Adult retraining is more acceptable than ever and the prospect of feeling alive in the morning, with consequent benefits to your health, lifestyle and relationships, is an enticing one. You may want a total change of field, in which case career retraining is the best route.
Navigating the financial challenge is no longer the potential show-stopper it used to be, but plan carefully. Your costs and risks will be lower and your transition time shorter. Check out the skills required, the level of qualifications needed and the experience that employers expect to see from applicants before choosing from retraining opportunities. Making the right retraining choice is crucial so building a formal career plan helps. Why do I want to retrain?
Employers will be keen to understand your reasoning and motivation. Being sick of your current role or career may be perfectly understandable, but an employer will want to be sure you have a definite and positive interest.
Can I afford to do this? A three-year degree may be your preferred choice, but how do you afford to live? Even short courses can be expensive. Have I got the time?
If employers are obsessed with twenty-somethings, rightly or wrongly, look closely at what might give you the edge after your retraining. If your chosen industry is mature, in decline or moving elsewhere, jobs can be scarce. Do I have any added value?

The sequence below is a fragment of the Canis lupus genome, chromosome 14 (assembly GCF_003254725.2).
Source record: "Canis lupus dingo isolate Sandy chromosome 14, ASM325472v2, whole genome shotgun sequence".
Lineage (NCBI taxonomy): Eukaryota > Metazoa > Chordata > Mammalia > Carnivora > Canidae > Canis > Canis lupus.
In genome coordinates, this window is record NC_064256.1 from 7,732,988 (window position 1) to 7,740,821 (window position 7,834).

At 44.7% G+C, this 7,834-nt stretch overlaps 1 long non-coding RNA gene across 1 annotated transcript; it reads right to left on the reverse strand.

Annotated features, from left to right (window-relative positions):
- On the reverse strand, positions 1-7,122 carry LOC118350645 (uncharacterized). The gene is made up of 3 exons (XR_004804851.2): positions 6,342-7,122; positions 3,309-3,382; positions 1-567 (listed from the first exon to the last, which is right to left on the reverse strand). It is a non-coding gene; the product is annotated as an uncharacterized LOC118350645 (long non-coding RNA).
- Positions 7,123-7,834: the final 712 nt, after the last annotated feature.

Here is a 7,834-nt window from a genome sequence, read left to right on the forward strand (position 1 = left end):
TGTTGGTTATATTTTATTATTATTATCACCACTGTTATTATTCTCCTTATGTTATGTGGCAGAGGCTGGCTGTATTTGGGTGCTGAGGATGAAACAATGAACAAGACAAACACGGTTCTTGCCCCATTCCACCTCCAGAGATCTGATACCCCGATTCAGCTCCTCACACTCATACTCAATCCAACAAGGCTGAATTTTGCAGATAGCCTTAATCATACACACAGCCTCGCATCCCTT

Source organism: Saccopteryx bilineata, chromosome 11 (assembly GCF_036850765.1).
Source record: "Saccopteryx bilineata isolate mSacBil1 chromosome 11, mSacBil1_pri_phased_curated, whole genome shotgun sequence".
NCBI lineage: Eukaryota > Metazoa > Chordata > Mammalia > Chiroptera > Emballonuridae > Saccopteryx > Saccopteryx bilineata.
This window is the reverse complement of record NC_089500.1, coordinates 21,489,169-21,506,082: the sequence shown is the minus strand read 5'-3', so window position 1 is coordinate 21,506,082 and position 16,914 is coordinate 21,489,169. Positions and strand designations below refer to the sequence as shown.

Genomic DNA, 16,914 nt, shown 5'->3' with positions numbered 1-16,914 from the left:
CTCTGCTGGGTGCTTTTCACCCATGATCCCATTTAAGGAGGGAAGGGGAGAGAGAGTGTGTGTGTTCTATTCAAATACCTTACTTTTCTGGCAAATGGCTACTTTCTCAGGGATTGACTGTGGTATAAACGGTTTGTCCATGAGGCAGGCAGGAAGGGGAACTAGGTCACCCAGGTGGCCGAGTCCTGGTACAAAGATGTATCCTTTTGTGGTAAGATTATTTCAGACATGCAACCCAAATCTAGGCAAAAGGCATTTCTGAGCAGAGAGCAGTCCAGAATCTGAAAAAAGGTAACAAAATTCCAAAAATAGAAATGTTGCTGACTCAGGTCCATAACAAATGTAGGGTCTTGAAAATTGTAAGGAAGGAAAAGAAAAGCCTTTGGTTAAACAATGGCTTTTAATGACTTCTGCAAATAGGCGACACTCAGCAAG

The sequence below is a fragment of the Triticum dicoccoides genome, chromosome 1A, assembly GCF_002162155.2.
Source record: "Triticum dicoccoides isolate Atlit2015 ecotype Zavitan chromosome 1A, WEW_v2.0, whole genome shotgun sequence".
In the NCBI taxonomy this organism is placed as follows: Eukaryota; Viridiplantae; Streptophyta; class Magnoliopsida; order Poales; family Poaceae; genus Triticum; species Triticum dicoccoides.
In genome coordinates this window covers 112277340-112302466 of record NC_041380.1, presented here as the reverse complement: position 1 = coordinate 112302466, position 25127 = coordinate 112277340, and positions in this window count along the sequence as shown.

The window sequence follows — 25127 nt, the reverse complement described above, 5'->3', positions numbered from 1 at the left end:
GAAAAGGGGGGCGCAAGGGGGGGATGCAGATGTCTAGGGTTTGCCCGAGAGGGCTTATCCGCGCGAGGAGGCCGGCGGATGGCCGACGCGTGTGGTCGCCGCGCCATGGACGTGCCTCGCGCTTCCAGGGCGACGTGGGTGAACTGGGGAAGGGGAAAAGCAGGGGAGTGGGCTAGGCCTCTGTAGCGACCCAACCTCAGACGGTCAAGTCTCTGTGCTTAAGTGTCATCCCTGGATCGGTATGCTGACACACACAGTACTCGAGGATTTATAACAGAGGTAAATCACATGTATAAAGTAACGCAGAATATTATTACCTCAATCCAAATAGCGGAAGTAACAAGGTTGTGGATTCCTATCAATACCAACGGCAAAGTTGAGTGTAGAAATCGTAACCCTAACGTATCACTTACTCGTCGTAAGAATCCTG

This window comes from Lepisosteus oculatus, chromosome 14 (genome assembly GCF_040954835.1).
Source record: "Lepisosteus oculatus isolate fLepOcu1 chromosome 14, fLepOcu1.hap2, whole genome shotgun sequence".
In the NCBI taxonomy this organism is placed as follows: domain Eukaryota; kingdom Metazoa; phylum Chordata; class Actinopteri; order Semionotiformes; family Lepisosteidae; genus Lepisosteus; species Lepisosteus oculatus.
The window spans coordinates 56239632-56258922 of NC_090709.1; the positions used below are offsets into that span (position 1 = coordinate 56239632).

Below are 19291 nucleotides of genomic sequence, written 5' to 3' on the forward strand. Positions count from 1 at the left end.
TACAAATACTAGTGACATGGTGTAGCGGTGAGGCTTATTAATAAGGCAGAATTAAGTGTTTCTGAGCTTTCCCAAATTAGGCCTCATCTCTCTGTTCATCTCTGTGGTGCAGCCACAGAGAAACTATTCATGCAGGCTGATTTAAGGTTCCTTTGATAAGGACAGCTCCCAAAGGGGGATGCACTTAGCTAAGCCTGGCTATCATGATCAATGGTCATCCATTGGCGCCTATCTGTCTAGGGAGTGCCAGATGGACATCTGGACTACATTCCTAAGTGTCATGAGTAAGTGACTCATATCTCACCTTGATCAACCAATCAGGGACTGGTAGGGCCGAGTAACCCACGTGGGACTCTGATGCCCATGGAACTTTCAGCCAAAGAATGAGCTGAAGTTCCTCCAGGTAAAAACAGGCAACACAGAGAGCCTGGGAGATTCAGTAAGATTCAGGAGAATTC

Use your twenty plus years of work experience and track record of achievement to your advantage. Might my existing employer be useful?
They may have a significant interest in helping you to retrain. Can I try before I buy? Consider work-shadowing people doing the job you want to do. Am I prepared to take the risk? Consider the risks and how to mitigate them. Those may be financial, physical, logistical or even psychological.
Around the age of 40 you have a good quarter of a century of working life left in you. Mel Gregory from Sussex was 41 when she gave up her successful career in international sales management to retrain as an accountant.